Vacationer or ?

4aprice4aprice advanced
in NELSAP Forum Posts: 157
Stay-cationer?  In skiing terms.  Skiing is unique, while not totally so,  in that its a sport that provides the opportunity to travel.  But travel isn't for everyone.  Some live in ski country, others own 2nd homes here in the east or its simply not in their budget or even desire to do so.  Opinions please.


Lake Hopatcong, NJ


  • JimKJimK advanced
    Posts: 251

    I've done it all, from day tripper, to child/young adult
    of ski vacation property owners, to infrequent ski vacation dad, to frequent
    traveler to western ski destinations several times per winter.  When you are young, energetic, and motivated all
    of those can work, but the ski vacation property-owning phase is logistically
    the easiest assuming the property is well maintained and is within driving
    distance of primary residence.  I guess
    the one thing I have not been able to pull off is making a good living while
    living close enough to good skiing to make a trip to the slopes like going to
    visit my local health club.  My son is in
    that situation with Snowbird and for various reasons the best it looks like
    I'll be able to do for now is become a boomerang dad and hang out at his place
    for extended ski periods.

  • mtsnow123mtsnow123 advanced
    Posts: 387
    This is a great topic and very interested to hear others input here. As I am 25, I don't have much experience in this. Growing up with doing multiple weeks at Smuggs and Stratton each year, to parents getting a house at Mount Snow. I've been lucky to grow up such a way.

    I am now living in Burlington, VT and typically travel to Stowe, Bolton, and Sugarbush 2 or 3 times a week for daily riding. I have a great paying job in the Engineering field, which makes this conducive to buying passes and traveling. One big piece that is missing, at least in my brain, is being even closer to the mountain with a similar job. I would love to be in downtown Breckenridge and have the same job, but it's rare to have high paying jobs in such decentralized areas.
  • 4aprice4aprice advanced
    edited February 20 Posts: 157
    We do most all of it too.  I'm very fortunate to have a lifelong partner to ski with in my wife.  We raised two children on skis, with some help from my parents when they were alive (and the kids were small), but mostly as a family sport which has produced many cherished moments.  

    Along the way, we have done it several ways.  We've day tripped, weekended, and vacationed out west.  

    Its hard to consider Morris County NJ as being in true ski country but family did have house in the Pocono Mountains for  time, and between that and our home we settled on spending pretty much a decade with Camelback Pa serving as a home mountain. The girl taught ski school there and the boy was on the race team. The racing schedule had us visiting areas such a Seven Springs, Blue Mountain and Elk Mountain for weekends each year providing a little bit of variety.  The wife and I still keep a pass there to this day. (Been invaluable this year, see ski season ranking thread)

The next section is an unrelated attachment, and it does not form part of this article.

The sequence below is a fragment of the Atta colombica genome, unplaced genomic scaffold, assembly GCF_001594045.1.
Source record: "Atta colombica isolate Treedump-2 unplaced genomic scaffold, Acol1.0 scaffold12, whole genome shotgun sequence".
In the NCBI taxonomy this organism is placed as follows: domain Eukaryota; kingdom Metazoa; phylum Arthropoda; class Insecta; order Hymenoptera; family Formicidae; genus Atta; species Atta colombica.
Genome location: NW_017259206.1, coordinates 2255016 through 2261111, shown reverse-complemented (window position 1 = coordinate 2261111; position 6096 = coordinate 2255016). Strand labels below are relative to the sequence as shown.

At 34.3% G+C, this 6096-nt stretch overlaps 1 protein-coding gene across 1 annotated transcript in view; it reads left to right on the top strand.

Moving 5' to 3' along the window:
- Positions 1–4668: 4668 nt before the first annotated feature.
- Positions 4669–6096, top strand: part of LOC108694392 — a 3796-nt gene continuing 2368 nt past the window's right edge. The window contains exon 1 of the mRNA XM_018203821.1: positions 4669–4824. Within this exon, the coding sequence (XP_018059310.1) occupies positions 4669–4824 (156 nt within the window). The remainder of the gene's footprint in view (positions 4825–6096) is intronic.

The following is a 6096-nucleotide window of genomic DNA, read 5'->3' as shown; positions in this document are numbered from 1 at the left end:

We did weekend Northern New EnglandNew York, originally on school breaks.  Had a great trip to Bretton Woods one year with other families that is really vivid in the memory bank.  Subsequent years there was some traveling for pre and post season racing.  When our daughter went to school at Castleton the weekending became a little more frequent and the boy and I bought Killington Spring Passes and skied till May a couple of seasons.  As quasi empty nesters the wife and I now get to enjoy some nice weekends  up north (when the weather cooperates)

    My father really got us into traveling out west.  He was really into skiing but my mom (originally from Georgia) was not.  She tried for him but really only lasted 5 years and gave it up.  My brother skied but never had a deep passion, married fairly young, moved to NC and gave it up.  So it was me (and my wife when she came along ) who benefited from my dads passion.  It was through his connection with  former classmate and business associate that I got to go out several times to Aspen Colorado (favorite resort to this day).  He was a generous man and always let us have relatives and friends join us on our trips.  After his death in 2001 another family member bought a place in Cottonwood Heights Utah allowing us to keep traveling west at reasonable cost.  

    Our son spent 1 year in college back east (NH) then transfered to U Colorado and is living in the Denver area.  He is the keeper of "our" car out there, loving life, and working part time at Keystone.  He will never return to the east coast. (to live that is).  Its a great excuse to travel there and we do and have enjoyed the area between Denver and Salt Lake City annually.

    Our future plans will hopefully involve spending winter times out west and summer times back here in the east.  Some of it depends upon where our daughter ends up.  We may have to have footholds in a couple of places but in the future we hope to do a vast majority of our skiing out there.


    Lake Hopatcong, NJ

  • CannonballCannonball advanced
    Posts: 205
    I have also done a few versions of this:

    From my teens through 30s I was a die-hard day tripper.  My wife joined that story in our early 20s.  We lived in SE Mass.  We would often day-trip to ski both days of the weekend, plus maybe a 3rd day mid-week.

    A sidetrack to the above was in my early 20s when my wife and I lived in Colorado and worked at Copper.  I skied every day at work and spent most of my off days skiing.  This is also when my wife became an avid snowboarder.  Before this she never went at all.  Since then she has been my solid ski/board partner.  99% of my ski days are with her.